The core idea of evolutionary medicine is simple enough. Analyze traits that leave organisms vulnerable to disease to try to understand why natural selection did not do better. But to actually do this turns out to be very difficult. Few of the problems are technical, most are conceptual. It is very hard for people to recognize that diseases themselves do not have evolutionary explanations, and harder yet for them to systematically list all possible explanations and the evidence for and against each one. After years of trying to help students get this all straight, I wrote the "Ten Questions" paper to be as close to a Betty Crocker recipe for aspiring evolutionary medicine researchers as I could. Some have told me it helps. For a different, more negative version that lists common errors, see the Table in my chapter in the Trevathan volume.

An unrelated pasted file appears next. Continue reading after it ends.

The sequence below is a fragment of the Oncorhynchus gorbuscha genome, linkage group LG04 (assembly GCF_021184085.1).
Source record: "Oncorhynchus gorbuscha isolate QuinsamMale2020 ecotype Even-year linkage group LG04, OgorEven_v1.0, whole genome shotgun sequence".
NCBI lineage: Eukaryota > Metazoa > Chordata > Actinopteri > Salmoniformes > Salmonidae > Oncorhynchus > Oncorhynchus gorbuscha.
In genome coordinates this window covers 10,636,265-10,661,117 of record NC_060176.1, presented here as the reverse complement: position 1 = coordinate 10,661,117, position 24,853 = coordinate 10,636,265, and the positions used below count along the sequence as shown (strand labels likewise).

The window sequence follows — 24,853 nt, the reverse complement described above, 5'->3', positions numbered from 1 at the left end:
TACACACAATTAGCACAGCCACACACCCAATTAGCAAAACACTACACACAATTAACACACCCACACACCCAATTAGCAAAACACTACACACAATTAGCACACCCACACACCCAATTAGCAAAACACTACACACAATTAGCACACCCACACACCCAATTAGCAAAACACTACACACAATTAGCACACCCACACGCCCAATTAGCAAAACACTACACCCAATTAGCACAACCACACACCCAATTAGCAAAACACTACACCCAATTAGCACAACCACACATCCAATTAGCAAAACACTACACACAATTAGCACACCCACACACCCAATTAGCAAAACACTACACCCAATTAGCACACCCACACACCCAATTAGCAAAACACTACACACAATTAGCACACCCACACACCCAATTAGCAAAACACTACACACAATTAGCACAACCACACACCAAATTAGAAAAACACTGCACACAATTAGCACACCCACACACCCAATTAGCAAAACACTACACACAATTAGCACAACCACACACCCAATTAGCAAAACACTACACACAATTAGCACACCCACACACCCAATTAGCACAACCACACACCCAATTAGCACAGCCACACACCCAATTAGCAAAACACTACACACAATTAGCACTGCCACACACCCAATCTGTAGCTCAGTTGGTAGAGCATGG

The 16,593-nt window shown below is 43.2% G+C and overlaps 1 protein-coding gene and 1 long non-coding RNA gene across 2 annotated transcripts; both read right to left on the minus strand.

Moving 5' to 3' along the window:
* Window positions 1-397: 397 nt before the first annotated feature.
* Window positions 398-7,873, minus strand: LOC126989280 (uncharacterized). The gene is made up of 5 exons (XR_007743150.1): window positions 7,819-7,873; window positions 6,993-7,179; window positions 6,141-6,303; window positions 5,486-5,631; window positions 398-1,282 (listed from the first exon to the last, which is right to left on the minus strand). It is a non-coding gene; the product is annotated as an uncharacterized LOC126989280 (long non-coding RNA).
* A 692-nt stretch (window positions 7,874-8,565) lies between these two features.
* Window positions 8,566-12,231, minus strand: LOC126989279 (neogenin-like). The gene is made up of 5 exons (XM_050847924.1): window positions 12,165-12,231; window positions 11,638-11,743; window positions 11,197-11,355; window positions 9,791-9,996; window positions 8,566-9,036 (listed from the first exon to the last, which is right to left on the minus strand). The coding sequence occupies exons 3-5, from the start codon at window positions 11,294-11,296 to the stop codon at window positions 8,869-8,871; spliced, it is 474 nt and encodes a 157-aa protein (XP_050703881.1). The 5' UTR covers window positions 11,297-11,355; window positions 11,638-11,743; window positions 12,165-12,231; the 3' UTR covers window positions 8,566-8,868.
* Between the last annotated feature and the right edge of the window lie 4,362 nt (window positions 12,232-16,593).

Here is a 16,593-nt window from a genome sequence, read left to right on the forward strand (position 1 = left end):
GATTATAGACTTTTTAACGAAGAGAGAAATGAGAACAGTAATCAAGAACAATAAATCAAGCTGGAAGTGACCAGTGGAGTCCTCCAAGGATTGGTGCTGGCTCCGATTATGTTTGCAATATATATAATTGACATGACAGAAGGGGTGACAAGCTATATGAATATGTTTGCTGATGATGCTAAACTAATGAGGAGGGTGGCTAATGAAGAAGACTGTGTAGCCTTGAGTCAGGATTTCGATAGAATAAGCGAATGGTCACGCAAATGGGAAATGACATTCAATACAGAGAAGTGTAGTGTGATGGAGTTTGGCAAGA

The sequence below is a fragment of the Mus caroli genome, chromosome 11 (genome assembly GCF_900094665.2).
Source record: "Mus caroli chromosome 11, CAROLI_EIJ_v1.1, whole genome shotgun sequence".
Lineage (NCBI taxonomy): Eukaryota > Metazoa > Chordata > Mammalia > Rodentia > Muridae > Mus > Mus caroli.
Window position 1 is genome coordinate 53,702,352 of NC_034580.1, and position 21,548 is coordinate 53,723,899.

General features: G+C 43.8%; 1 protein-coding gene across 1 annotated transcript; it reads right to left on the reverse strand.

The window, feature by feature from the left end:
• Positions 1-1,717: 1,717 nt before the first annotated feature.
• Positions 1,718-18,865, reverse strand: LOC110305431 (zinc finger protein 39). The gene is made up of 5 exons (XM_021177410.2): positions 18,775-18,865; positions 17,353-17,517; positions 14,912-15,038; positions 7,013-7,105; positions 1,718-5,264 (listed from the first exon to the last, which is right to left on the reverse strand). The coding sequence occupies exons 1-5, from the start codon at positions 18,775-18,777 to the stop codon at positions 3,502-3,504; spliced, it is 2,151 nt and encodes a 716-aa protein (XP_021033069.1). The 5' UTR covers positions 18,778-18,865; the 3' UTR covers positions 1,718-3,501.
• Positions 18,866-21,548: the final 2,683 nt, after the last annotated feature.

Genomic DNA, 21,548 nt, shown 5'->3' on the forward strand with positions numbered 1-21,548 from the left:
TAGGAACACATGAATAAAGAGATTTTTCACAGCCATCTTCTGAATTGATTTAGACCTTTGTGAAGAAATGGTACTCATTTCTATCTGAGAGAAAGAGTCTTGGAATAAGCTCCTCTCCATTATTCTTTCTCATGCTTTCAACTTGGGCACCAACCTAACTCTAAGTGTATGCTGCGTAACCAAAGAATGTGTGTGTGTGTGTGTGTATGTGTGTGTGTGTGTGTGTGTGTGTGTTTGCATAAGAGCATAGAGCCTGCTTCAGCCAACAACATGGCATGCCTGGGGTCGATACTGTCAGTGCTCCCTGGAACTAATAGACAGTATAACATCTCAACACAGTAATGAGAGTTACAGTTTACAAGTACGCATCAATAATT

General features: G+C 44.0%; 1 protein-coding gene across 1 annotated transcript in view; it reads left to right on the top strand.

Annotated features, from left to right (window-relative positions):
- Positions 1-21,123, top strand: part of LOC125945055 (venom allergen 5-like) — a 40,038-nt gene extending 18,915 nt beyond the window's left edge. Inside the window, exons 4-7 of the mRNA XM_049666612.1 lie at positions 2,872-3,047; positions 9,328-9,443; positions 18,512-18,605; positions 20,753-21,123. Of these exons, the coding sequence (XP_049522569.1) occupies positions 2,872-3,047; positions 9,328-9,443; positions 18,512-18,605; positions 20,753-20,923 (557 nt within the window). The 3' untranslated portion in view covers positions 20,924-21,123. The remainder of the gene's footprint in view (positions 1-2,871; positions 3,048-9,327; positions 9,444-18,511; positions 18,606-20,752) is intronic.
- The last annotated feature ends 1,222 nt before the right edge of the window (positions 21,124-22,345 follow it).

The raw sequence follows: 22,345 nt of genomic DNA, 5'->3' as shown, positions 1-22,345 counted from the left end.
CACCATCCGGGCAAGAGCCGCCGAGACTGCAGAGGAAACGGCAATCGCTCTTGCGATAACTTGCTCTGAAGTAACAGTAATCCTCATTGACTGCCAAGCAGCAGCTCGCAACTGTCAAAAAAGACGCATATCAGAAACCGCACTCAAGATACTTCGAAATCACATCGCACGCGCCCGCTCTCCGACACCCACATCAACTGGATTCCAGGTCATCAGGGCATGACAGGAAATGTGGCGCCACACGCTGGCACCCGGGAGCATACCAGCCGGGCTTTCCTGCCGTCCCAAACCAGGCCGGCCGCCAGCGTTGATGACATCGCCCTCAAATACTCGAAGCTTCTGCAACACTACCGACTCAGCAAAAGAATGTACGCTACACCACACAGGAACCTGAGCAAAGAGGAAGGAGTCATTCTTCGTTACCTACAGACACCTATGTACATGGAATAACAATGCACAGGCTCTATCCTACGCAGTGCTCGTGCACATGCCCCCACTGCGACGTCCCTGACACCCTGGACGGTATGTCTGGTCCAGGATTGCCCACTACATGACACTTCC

The most common and serious mistake in evolutionary medicine is viewing diseases as adaptations. Diseases are not traits shaped by natural selection; they do not have direct evolutionary explanations. However, the insight at the core of evolutionary medicine is that most traits universal in a species that make bodies vulnerable to disease were shaped by natural selection; they need evolutionary explanations, often a combination of several.